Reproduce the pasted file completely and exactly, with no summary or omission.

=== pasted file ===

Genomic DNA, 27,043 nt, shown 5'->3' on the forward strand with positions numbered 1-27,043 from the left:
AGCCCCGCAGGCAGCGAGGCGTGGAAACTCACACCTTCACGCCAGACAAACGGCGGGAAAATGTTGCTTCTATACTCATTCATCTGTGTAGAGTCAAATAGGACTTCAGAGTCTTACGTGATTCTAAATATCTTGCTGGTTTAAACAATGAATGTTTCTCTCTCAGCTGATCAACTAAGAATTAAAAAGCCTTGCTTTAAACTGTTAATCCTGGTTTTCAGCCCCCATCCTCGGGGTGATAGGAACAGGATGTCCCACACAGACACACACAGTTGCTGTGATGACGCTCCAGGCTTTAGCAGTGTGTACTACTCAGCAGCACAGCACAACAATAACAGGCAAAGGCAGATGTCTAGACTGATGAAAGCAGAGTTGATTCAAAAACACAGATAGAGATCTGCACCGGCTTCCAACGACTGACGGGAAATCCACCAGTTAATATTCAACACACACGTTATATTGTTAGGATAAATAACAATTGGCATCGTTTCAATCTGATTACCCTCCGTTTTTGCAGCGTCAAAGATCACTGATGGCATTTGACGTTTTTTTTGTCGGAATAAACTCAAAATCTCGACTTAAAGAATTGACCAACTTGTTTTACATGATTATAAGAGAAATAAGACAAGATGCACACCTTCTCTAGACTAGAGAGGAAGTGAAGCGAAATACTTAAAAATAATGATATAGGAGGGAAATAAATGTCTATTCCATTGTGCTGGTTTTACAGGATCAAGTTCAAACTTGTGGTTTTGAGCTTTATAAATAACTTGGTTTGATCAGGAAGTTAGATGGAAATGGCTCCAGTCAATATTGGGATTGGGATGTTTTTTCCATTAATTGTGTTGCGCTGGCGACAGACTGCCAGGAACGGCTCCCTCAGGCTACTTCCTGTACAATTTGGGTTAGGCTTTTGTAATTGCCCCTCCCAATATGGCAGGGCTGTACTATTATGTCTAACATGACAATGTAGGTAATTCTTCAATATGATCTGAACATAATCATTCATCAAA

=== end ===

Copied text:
Genomic DNA, 27,043 nt, shown 5'->3' on the forward strand with positions numbered 1-27,043 from the left:
AGCCCCGCAGGCAGCGAGGCGTGGAAACTCACACCTTCACGCCAGACAAACGGCGGGAAAATGTTGCTTCTATACTCATTCATCTGTGTAGAGTCAAATAGGACTTCAGAGTCTTACGTGATTCTAAATATCTTGCTGGTTTAAACAATGAATGTTTCTCTCTCAGCTGATCAACTAAGAATTAAAAAGCCTTGCTTTAAACTGTTAATCCTGGTTTTCAGCCCCCATCCTCGGGGTGATAGGAACAGGATGTCCCACACAGACACACACAGTTGCTGTGATGACGCTCCAGGCTTTAGCAGTGTGTACTACTCAGCAGCACAGCACAACAATAACAGGCAAAGGCAGATGTCTAGACTGATGAAAGCAGAGTTGATTCAAAAACACAGATAGAGATCTGCACCGGCTTCCAACGACTGACGGGAAATCCACCAGTTAATATTCAACACACACGTTATATTGTTAGGATAAATAACAATTGGCATCGTTTCAATCTGATTACCCTCCGTTTTTGCAGCGTCAAAGATCACTGATGGCATTTGACGTTTTTTTTGTCGGAATAAACTCAAAATCTCGACTTAAAGAATTGACCAACTTGTTTTACATGATTATAAGAGAAATAAGACAAGATGCACACCTTCTCTAGACTAGAGAGGAAGTGAAGCGAAATACTTAAAAATAATGATATAGGAGGGAAATAAATGTCTATTCCATTGTGCTGGTTTTACAGGATCAAGTTCAAACTTGTGGTTTTGAGCTTTATAAATAACTTGGTTTGATCAGGAAGTTAGATGGAAATGGCTCCAGTCAATATTGGGATTGGGATGTTTTTTCCATTAATTGTGTTGCGCTGGCGACAGACTGCCAGGAACGGCTCCCTCAGGCTACTTCCTGTACAATTTGGGTTAGGCTTTTGTAATTGCCCCTCCCAATATGGCAGGGCTGTACTATTATGTCTAACATGACAATGTAGGTAATTCTTCAATATGATCTGAACATAATCATTCATCAAA